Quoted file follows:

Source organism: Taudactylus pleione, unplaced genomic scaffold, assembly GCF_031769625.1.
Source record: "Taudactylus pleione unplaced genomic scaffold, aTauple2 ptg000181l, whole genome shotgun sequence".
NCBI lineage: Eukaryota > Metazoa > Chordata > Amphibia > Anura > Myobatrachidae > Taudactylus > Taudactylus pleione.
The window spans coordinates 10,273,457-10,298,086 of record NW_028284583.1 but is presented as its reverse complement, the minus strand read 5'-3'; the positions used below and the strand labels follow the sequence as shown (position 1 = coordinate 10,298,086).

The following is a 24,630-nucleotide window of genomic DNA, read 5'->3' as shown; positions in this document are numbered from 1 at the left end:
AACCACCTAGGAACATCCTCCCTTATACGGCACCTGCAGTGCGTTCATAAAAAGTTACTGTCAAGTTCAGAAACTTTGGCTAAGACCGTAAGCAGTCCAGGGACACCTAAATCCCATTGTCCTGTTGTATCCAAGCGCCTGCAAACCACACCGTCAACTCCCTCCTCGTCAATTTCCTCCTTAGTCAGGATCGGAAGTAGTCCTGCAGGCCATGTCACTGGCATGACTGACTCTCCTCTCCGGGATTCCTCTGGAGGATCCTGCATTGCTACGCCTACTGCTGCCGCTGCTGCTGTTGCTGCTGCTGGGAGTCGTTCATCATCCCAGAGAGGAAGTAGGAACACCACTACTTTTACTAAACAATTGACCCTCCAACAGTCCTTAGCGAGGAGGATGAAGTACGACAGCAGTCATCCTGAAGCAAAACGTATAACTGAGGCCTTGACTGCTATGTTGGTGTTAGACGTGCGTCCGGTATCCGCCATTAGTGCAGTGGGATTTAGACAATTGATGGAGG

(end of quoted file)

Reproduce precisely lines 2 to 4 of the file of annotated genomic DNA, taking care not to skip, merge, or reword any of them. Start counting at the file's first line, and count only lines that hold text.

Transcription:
Source record: "Taudactylus pleione unplaced genomic scaffold, aTauple2 ptg000181l, whole genome shotgun sequence".
NCBI lineage: Eukaryota > Metazoa > Chordata > Amphibia > Anura > Myobatrachidae > Taudactylus > Taudactylus pleione.
The window spans coordinates 10,273,457-10,298,086 of record NW_028284583.1 but is presented as its reverse complement, the minus strand read 5'-3'; the positions used below and the strand labels follow the sequence as shown (position 1 = coordinate 10,298,086).